5 mobile technology trends in the forestry industry

Friday 6 Apr 2018

 
The Paperless Forest
The forestry industry has been the top user of mobile technology in Finland for many years. That is a big deal when you consider that Finland is a global leader in mobile technology (thanks to Nokia and others), and a global leader in forestry (Stora Enso and others). So, what can we learn and adapt from Finland to forestry operations in other countries?

How is Finland Using Mobile Technology?

Firstly, it is revealing to know that all information moves wirelessly in Finnish forests.

The chain starts from a GPS-aided definition of the logging area and of any nature protection sites that must be preserved. The information travels via satellite to the digital maps of the forest company that has bought the wood since the buyer is responsible for harvesting and haulage to the sawmill in Finland.

Before harvesting, this map is transmitted wirelessly to the harvester’s computer. The same goes for the instructions on the harvesting volumes and the lengths to which the logs of each timber species and grades should be cut. These instructions are based on the orders from the sawmills.

The information on the volumes of different timber grades harvested is transmitted to the forest company wirelessly. Then the information about where to collect the wood from and where to deliver it is sent to the computer of the truck, along with an optimised driving route.

The harvesting and transport of wood is usually carried out by small, specialized enterprises working as subcontractors for the forest company. Their information systems are connected to that of the forest company, which closes the loop from sawmill to harvester to haulage contractor.

Now we need to keep in mind that cellular networks cover 100% of the population and a very high percentage of its landmass in Finland. This is partly due to their early start with mobile networks in the 1980s but more importantly to the 450 MHz frequency, which is better at penetrating forests and buildings that the 900 MHz or 1800MHz used elsewhere.

What’s Next?

It takes 23 years for a pine tree to grow from seedling to a mature tree. In the context of mobile technology, that is about 10 product lifecycles. During that time, you will probably receive 10,000 updates to all the software and apps on your mobile devices.

However, some things might not change such as the lack of mobile coverage in a forest. if we accept that as a constraint we have to live with, how will the next round of innovations in mobile technology benefit the forestry industry?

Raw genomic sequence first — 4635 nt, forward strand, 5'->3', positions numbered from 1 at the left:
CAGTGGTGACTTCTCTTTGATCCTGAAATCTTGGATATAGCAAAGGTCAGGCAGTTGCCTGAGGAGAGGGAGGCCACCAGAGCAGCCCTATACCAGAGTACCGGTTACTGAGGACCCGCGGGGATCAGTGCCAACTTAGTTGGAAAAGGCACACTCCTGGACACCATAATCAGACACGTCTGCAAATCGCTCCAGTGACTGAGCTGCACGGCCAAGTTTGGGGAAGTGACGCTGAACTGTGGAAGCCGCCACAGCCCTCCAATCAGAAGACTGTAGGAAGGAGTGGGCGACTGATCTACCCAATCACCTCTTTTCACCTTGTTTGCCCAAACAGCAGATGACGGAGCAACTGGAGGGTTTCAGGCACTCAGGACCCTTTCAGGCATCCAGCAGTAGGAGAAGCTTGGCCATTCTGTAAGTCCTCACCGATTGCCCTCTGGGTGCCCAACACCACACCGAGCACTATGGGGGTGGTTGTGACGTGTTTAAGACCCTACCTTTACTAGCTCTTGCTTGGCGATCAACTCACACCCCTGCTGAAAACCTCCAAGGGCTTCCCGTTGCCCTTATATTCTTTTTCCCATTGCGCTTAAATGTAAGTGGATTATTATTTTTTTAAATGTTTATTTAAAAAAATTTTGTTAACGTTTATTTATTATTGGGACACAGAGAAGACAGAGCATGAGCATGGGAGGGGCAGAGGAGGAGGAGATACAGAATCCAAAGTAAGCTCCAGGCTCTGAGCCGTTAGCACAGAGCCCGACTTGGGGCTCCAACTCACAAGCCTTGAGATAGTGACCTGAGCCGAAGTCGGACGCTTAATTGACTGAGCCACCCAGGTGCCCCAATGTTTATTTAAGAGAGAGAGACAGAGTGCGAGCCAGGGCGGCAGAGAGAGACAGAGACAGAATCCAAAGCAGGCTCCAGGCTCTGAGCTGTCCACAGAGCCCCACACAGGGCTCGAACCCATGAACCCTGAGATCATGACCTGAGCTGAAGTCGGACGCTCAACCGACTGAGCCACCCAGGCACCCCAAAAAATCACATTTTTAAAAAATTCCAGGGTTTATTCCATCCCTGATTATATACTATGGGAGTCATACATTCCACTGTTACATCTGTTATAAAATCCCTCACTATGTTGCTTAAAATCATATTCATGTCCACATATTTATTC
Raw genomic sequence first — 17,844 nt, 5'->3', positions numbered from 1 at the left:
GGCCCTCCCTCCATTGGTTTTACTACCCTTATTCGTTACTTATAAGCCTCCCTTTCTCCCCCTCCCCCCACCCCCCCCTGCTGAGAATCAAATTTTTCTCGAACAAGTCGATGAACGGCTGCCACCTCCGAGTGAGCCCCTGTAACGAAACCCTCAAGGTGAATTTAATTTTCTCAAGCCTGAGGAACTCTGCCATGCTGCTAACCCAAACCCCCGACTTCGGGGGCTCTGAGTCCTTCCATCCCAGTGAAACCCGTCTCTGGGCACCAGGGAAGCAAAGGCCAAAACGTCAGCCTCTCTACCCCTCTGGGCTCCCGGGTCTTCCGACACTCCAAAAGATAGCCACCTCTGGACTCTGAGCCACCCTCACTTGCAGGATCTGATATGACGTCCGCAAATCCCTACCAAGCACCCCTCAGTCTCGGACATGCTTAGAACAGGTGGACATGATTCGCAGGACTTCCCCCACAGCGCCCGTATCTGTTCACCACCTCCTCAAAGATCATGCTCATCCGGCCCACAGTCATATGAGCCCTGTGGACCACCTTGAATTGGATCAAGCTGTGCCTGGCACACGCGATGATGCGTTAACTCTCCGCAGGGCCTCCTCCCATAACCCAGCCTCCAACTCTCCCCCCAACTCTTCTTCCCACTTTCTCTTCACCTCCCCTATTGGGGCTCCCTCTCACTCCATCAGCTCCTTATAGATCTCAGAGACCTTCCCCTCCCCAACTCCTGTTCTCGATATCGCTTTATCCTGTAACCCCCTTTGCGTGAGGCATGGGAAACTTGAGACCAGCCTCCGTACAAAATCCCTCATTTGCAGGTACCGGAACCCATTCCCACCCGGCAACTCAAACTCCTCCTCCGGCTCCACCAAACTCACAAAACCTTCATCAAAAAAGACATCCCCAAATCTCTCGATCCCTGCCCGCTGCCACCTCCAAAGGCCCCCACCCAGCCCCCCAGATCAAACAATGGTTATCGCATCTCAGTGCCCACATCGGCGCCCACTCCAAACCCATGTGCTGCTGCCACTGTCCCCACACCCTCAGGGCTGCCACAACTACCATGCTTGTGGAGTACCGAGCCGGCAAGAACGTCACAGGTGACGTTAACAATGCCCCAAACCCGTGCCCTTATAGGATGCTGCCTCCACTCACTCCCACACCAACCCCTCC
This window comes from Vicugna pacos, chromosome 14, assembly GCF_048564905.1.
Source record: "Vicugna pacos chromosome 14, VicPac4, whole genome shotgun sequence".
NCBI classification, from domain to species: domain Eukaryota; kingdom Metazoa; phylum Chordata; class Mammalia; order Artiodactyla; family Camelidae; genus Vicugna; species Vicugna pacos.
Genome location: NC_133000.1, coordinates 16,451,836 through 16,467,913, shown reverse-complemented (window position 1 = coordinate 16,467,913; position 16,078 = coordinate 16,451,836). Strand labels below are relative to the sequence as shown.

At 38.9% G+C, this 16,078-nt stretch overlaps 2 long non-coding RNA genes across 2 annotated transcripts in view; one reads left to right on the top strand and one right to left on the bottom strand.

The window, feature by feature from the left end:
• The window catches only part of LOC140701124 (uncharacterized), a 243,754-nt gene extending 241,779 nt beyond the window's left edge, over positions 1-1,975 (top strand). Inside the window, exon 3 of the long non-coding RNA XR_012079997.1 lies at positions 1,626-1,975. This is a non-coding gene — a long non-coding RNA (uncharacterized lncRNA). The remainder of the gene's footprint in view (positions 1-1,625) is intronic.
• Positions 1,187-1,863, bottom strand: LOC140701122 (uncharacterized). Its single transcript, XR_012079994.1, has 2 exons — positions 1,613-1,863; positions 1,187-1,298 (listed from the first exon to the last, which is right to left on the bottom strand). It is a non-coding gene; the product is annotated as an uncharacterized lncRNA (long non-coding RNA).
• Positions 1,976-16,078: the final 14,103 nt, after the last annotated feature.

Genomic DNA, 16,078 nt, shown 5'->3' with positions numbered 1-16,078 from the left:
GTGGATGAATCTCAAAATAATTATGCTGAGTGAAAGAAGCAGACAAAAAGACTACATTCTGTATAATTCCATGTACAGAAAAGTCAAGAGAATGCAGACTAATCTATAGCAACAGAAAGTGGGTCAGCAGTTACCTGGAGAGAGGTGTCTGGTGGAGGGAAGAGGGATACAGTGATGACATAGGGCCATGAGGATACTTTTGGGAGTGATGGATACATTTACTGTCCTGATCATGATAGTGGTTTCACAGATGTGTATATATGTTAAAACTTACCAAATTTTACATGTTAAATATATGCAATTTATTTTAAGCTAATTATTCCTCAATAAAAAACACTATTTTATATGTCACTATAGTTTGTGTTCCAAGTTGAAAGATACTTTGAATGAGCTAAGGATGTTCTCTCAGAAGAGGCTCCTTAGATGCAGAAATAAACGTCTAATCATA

5 Predictions

Here are 5 areas where we believe forestry operations will benefit from mobile technology in the foreseeable future.

1. Capture Everything

RFID tags are becoming more cost effective and so powerful that we can visualise a scenario where every log is stamped with an active RFID by the head of the harvesting machine. Each log could be individually recorded as it is loaded on the truck and delivered to the mill by having an RFID reader on the lifting arm of the truck. Forest inventory could be assessed by scanning a wood pile with an RFID reader to get the exact log count.

Weighbridges could also be equipped with RFID readers to record the weight, log count and serial numbers of the load which is then sent to the mill even before the truck arrives. Everyone benefits from more automation, more transparency and more accuracy through the entire supply chain.

2. Image Recognition

If you use Google Photos you will appreciate the power of artificial intelligence in image recognition. Ask Google Photos to search for “trees” and you will be amazed at how quickly you will see every photo you have ever taken of a tree. But it’s not just about image recognition, several apps can perform image analysis and distinguish Pinus Radiata from Douglas Fir with incredible accuracy. When we harness the power of mobile technology into forestry, we should be able to use apps with image recognition, augmented reality and machine learning to perform tasks like identifying species, log grades and weight.

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Source: Mobile Mentor




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